22.214.171.124 Supported Types of Security Principals
For AD DS, the concept of "security principal" is straightforward: a security principal is an object in the directory that possesses an objectSid attribute. But for AD LDS, the notion of security principal is more complex, because AD LDS recognizes three distinct types of security principals, any of which can authenticate via an LDAP Bind request:
AD LDS security principals that are created in an AD LDS NC.
Principals that are defined by the operating system of the computer on which AD LDS is running.
In addition to these three types of security principals, AD LDS also supports bind proxies, which are not security principals but which can be authenticated via an LDAP Bind request. This section will discuss each of the three types of security principals in turn, and follow that with a discussion of bind proxies. Finally, it will conclude with an explanation of which types of LDAP Binds an AD LDS server must support for each type of principal and bind proxy.
The first type of security principal in AD LDS is unchanged from AD DS: an object in the directory that possesses an objectSid attribute. However, while AD DS restricts security principals to the domain NC, AD LDS (which has no domain NCs) permits security principals to be stored in an application NC. Additionally, if the ADAMAllowADAMSecurityPrincipalsInConfigPartition configuration setting is supported and equals 1 (section 126.96.36.199.4.7), AD LDS permits security principals to be created in the config NC.
In AD DS, the set of security principal object classes is fixed. In AD LDS, any object class that statically links (section 188.8.131.52.4.6) to the msDS-BindableObject auxiliary class is a security principal object class. Dynamically instantiating the msDS-BindableObject auxiliary class does not have the same effect.
The second and third types of principals are similar to each other in that both are means for AD LDS to "pass through" the Authentication to the underlying operating system on which it is running. AD LDS recognizes as a security principal those security principals (users and groups) that are stored locally on the computer on which AD LDS is running. Additionally, if the computer is a member of a domain, then AD LDS recognizes as security principals any security principals that are in that domain or which are in a domain trusted by that domain. Such security principals can be included in the security descriptors of objects in the AD LDS directory in the same fashion as security principals of the first type. Additionally, such security principals can be included in the membership of group objects in AD LDS, and in the msDS-ServiceAccount attribute of nTDSDSA objects in AD LDS, via the automatic creation of foreignSecurityPrincipal objects (sections 184.108.40.206.2.4 and 220.127.116.11.3.3).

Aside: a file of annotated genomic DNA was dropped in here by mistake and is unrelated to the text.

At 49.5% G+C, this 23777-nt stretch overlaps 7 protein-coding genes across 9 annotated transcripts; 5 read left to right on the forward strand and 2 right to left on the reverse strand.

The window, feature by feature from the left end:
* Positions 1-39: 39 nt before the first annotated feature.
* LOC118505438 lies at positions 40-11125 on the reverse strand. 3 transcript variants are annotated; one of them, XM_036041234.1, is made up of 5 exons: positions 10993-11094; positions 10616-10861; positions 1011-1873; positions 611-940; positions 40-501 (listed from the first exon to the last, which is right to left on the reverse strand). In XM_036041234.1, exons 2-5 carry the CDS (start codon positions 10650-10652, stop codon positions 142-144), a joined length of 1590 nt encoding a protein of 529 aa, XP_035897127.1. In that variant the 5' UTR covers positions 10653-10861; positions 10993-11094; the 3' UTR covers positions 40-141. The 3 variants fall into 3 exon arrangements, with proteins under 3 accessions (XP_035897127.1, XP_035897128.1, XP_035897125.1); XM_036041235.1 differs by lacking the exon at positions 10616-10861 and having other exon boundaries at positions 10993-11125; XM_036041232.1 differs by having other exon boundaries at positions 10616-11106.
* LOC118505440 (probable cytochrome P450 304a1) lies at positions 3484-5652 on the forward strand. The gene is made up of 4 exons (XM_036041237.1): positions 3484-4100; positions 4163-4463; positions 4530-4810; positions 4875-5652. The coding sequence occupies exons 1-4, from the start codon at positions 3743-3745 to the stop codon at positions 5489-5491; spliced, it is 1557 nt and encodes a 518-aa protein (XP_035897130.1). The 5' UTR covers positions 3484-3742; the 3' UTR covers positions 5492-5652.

Note that, except for the creation of foreignSecurityPrincipal objects as needed to represent group members or service accounts, the second and third types of principals are not represented as objects in AD LDS. Instead, upon receipt of an LDAP Bind request for such a principal, AD LDS provides the credentials it receives in the Bind request to the host operating system and relies on the host operating system to validate those credentials. The means of passing the received credentials to the host operating system, as well as the method that the host operating system uses to validate those credentials, is implementation-specific.
Bind proxies are objects in AD LDS that contain the msDS-BindProxy auxiliary class. A bind proxy contains an objectSid attribute but is not a security principal. Rather, it is a means of associating an object in AD LDS with a security principal of the underlying operating system (that is, the second or third type of security principal). The objectSid attribute contains the SID of a security principal of the second or third type. When an LDAP Bind request is received in which the object identified in the name field of the BindRequest is an msDS-BindProxy object, the server performs the following actions:
Retrieve the value V of the objectSid attribute from the named object.
Pass through the Authentication request to the host operating system as a request to authenticate a principal whose SID is V and whose password is as supplied in the LDAP Bind request.
An LDAP Bind request that targets an msDS-BindProxy object O has nearly the same effect as an LDAP Bind request for a security principal S of the second or third type. Instead of directly naming S in the LDAP Bind request, the client names an object O such that O!objectSid equals the SID of S. The security context generated by the two requests is slightly different, as specified in section 18.104.22.168.
In order for an object class to be usable in an LDAP Bind request in AD LDS, that object class must either contain the msDS-BindableObject class or the msDS-BindProxy class.
AD LDS servers restrict the authentication mechanisms and protocols that can be used to authenticate different types of security principal and bind proxies. The authentication mechanisms and protocols supported by AD LDS for each type of principal or proxy are specified in the following table.
Type of principal/proxy
Supported authentication mechanism
Supported authentication protocol
First type (AD LDS principal)
Second or third type (computer or domain principal)
* DIGEST-MD5 authentication for AD LDS security principals is supported only when the ADAMDisableSSI configurable setting (section 22.214.171.124.4.7) is supported and is equal to 0. If the ADAMDisableSSI configurable setting is not supported, then DIGEST-MD5 authentication for AD LDS security principals is not supported.
In particular, note that simple bind is not supported for principals of the second or third type, and that DIGEST-MD5 is the only SASL protocol supported for all types of security principals in AD LDS.